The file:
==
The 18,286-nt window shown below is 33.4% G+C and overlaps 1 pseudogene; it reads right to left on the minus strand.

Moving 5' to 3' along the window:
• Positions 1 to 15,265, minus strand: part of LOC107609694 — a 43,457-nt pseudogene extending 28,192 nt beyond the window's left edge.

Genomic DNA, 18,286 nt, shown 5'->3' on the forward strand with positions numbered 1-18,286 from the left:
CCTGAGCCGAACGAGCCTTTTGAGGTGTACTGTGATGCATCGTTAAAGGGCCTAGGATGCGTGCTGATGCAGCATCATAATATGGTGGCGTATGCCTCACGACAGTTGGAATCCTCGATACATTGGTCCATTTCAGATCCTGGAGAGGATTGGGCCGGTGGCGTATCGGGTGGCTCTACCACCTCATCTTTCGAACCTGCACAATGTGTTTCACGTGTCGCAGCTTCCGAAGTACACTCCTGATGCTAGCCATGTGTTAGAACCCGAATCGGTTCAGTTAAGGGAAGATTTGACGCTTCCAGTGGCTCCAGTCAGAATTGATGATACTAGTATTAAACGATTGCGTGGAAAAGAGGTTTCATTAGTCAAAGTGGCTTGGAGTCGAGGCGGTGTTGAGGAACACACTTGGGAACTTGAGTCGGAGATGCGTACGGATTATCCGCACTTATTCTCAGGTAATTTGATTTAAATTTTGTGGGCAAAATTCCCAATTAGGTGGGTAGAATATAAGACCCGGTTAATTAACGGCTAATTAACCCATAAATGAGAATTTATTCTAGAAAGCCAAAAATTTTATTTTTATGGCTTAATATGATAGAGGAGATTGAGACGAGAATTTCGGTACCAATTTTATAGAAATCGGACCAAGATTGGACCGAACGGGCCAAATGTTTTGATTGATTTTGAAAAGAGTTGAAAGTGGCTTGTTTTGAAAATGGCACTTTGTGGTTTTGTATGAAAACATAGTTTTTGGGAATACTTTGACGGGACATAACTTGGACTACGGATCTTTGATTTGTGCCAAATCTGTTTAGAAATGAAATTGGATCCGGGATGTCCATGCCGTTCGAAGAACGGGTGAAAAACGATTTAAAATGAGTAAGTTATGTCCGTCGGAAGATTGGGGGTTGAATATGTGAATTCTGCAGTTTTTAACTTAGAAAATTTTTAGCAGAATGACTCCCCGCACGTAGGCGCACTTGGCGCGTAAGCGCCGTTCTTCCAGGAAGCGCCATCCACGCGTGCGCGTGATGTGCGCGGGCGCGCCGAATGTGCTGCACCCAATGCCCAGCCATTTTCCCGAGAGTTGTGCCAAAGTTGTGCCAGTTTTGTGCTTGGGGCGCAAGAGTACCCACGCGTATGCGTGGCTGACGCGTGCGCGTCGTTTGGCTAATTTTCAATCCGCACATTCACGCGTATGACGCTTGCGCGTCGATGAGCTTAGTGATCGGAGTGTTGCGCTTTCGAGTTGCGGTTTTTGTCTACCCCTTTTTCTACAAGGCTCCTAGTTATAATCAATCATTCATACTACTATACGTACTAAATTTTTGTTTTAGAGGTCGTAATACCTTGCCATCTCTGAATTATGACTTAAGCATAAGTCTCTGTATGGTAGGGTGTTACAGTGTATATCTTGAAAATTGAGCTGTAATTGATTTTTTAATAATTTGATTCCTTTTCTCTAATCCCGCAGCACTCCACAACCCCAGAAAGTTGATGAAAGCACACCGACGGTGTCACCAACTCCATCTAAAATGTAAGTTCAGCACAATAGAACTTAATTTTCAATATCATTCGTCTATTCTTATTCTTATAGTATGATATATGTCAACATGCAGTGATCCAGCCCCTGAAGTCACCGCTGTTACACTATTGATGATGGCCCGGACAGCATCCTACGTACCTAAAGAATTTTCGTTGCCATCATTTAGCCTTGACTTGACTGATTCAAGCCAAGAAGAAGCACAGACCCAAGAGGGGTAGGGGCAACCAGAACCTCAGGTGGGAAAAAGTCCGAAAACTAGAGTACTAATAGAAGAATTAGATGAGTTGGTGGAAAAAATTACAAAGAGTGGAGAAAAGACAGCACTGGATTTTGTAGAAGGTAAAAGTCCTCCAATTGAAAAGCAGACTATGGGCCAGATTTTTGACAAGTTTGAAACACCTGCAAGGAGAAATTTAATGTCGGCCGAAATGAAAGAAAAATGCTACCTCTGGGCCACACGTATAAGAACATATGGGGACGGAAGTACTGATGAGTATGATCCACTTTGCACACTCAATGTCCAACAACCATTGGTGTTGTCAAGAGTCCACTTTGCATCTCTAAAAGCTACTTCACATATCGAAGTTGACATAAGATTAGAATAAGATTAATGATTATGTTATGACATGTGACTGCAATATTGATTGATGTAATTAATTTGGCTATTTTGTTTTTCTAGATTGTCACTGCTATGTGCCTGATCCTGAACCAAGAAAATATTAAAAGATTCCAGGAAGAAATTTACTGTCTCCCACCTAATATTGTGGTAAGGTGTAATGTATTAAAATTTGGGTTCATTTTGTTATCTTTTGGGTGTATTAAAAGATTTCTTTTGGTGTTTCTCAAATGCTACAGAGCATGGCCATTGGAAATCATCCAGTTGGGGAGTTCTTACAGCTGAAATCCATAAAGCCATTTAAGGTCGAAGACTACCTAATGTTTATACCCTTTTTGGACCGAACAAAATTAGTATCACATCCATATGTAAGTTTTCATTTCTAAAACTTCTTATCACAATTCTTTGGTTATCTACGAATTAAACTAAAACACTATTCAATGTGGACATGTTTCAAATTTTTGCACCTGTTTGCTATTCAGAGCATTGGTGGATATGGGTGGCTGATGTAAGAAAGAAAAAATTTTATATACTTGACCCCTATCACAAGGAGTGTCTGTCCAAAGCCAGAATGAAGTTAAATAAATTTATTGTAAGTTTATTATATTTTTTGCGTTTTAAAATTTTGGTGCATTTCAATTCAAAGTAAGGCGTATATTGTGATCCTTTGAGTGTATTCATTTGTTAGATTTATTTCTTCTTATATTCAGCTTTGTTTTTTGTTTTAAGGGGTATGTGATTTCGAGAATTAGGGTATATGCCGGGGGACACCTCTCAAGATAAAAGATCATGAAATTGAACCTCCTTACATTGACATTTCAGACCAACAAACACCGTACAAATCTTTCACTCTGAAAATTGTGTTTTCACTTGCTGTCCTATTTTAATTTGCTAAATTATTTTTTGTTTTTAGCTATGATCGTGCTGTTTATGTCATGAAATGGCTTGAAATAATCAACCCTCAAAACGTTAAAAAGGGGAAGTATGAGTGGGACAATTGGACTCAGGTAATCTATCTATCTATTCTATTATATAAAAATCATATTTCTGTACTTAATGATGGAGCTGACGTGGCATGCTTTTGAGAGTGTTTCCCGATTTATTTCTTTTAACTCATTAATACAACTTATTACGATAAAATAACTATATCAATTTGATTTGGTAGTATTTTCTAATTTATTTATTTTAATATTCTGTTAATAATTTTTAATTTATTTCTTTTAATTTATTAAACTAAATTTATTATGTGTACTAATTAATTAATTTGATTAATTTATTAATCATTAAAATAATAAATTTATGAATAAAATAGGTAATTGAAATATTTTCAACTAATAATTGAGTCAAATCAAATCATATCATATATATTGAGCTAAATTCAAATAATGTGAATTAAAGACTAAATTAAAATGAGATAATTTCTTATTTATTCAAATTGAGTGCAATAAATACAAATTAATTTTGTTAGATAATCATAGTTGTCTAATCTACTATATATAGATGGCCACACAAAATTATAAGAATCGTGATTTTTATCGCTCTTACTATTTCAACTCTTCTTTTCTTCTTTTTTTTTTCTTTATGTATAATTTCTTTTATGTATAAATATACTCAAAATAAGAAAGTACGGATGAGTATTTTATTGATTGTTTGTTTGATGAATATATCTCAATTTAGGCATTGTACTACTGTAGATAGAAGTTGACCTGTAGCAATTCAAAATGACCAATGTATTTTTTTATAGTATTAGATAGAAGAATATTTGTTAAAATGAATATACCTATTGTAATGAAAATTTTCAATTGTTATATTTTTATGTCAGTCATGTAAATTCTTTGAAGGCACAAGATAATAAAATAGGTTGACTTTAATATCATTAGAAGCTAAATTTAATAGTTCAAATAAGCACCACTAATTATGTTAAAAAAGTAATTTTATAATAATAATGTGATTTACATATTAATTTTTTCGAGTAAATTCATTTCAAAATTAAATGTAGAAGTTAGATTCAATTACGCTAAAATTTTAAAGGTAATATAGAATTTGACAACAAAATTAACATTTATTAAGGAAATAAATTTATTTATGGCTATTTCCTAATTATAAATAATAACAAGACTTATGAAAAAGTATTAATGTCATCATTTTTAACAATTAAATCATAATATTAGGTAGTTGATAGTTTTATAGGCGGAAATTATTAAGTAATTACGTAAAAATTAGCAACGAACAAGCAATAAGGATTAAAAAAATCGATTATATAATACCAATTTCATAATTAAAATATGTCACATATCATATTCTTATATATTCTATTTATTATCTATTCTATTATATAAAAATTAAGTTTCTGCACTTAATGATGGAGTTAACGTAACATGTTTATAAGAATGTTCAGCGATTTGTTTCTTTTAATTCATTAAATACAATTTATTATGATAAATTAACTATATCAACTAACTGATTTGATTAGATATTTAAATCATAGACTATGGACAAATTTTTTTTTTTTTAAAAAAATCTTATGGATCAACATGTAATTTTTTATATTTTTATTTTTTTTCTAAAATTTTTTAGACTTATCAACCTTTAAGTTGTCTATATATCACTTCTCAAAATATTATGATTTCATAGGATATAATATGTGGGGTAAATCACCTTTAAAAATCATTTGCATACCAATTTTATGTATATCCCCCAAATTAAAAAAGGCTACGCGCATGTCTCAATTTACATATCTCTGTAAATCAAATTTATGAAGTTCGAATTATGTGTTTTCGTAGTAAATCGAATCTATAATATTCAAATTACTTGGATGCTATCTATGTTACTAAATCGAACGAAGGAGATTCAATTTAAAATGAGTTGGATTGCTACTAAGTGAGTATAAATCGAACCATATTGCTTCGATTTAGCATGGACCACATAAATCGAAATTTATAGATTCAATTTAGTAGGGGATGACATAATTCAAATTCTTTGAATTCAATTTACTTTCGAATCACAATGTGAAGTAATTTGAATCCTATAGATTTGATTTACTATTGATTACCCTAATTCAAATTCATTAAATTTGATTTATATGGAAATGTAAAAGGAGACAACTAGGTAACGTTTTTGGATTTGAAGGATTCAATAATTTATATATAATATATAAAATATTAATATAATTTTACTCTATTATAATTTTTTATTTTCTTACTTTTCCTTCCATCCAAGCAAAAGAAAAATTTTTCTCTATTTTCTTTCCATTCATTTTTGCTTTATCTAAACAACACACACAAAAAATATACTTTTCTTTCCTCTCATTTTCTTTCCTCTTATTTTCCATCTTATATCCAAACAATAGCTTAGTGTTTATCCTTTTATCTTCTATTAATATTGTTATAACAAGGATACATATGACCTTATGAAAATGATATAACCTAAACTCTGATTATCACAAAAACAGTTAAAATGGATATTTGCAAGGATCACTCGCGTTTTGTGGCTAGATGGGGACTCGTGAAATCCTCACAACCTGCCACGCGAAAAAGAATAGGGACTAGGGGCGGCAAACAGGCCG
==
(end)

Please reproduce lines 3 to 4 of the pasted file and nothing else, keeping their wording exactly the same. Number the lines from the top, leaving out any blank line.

• Positions 1 to 15,265, minus strand: part of LOC107609694 — a 43,457-nt pseudogene extending 28,192 nt beyond the window's left edge.

Genomic DNA, 18,286 nt, shown 5'->3' on the forward strand with positions numbered 1-18,286 from the left: